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Theatre in the Park: After Hamming It Up as Scrooge, David Wood Shows His Serious Side in A Christmas Memory

December 16, 2006 - Raleigh, NC:


When Theatre in the Park founder and executive and artistic director Ira David Wood III takes the stage every year in his own zany musical version of A Christmas Carol at Raleigh Memorial Auditorium, anything goes. When Wood dons a ratty wig and dusty 19th century duds and top hat and hams it up hilariously as that infamous old penny-pincher and legendary misanthrope Ebenezer Scrooge, there isn’t a bun in the Triangle big enough to hold him. For those Triangle theatergoers who have only seen David Wood’s over-the-top performance as Scrooge, his stirring portrayal of the nostalgic young Truman Capote, revisiting the site of some of his happiest childhood days in A Christmas Memory, is a revelation.

Wood’s scene-stealing Scrooge and cohorts have Christmas Carol audiences screaming with laughter and rolling in the aisles; his one-man show as Capote leaves Christmas Memory ticket-buyers sniffling softly and reaching for their handkerchiefs. Last Saturday’s matinee performance was no exception. Wood’s reading of Capote’s bittersweet reminisces of boyhood Christmases with his elderly simple-minded cousin and best friend Miss Sook Faulk was riveting. As gifted in drama as he is in comedy, Wood made each Christmas Memory character come fully and gloriously to life, even Queenie, the fearless little orange-and-white rat terrier who accompanied seven-year-old Truman and sixty-something Sook on their adventures, gathering ingredients for 30 moonshine-soaked fruitcakes, finding and chopping down their own Christmas tree, making home-made Christmas presents for each other, etc. Their confrontation with a fearsome Native American moonshiner named Mr. Ha-Ha Jones—while attempting to purchase the fruitcakes’ secret ingredient—was, as always, a comic gem.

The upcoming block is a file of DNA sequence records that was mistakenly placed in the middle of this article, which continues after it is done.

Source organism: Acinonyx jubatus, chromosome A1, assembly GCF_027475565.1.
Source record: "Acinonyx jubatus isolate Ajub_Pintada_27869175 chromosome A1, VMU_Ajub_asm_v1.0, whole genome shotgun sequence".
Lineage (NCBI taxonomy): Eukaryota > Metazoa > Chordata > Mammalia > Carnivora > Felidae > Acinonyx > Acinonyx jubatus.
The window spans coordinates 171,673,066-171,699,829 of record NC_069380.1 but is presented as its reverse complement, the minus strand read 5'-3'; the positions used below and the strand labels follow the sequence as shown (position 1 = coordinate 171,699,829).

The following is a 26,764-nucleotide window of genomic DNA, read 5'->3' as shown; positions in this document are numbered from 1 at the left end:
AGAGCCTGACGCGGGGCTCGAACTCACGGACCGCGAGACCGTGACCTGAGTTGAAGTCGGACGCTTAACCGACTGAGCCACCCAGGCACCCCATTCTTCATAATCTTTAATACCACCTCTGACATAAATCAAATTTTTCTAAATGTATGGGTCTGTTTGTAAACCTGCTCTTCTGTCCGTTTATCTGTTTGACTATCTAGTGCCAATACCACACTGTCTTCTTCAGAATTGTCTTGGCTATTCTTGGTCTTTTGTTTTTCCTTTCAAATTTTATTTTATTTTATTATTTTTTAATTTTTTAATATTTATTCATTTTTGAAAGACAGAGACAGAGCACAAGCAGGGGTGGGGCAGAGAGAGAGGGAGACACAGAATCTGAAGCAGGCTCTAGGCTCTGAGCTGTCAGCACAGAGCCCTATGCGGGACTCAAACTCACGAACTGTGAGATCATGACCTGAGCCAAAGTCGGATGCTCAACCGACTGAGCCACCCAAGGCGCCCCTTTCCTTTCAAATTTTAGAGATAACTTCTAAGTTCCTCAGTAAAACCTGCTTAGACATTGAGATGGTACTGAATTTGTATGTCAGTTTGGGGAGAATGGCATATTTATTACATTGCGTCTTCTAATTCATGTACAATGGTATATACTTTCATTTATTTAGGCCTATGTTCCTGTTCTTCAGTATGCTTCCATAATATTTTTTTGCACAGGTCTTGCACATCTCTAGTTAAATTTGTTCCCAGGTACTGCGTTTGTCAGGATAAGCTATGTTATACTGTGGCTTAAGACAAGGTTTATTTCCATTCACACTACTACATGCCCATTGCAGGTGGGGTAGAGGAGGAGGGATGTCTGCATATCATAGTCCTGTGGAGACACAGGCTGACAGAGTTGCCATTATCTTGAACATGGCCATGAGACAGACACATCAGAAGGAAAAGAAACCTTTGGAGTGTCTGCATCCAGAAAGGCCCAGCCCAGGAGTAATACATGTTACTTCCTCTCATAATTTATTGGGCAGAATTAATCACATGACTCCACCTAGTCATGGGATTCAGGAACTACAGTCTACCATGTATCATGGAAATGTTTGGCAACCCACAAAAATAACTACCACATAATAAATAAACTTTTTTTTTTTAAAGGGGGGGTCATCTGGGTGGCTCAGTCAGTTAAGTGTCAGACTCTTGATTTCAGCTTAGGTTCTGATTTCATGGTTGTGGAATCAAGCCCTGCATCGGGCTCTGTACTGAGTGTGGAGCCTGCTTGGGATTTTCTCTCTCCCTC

The best thing that can be said about TIP’s annual presentation of A Christmas Memory is that David Wood keeps the show fresh and funny—and piercingly poignant when it needs to be. His colorful characterization of budding novelist and raconteur Truman Capote is a crowd-pleasing performance that has inspired 28 encore productions. The worst thing that can be said about A Christmas Memory is that there are only four performances each year, and last year and this year two of those performances were completely sold out before the show’s run even began. So, next year, Triangle theatergoers are advised buy their tickets as soon as they go on sale, or risk missing one of the finest performances of this or any other theater season.

Theatre in the Park: http://www.theatreinthepark.com/. A Christmas Memory: http://www.theatreinthepark.com/2006-07_productions/christmas_memory/memory.htm [inactive 11/09]. Truman Capote (PBS' "American Masters" Series): http://www.pbs.org/wnet/americanmasters/database/capote_t.html. Complete Text: http://www.geocities.com/cyber_explorer99/capotechristmas.html [inactive 2/07].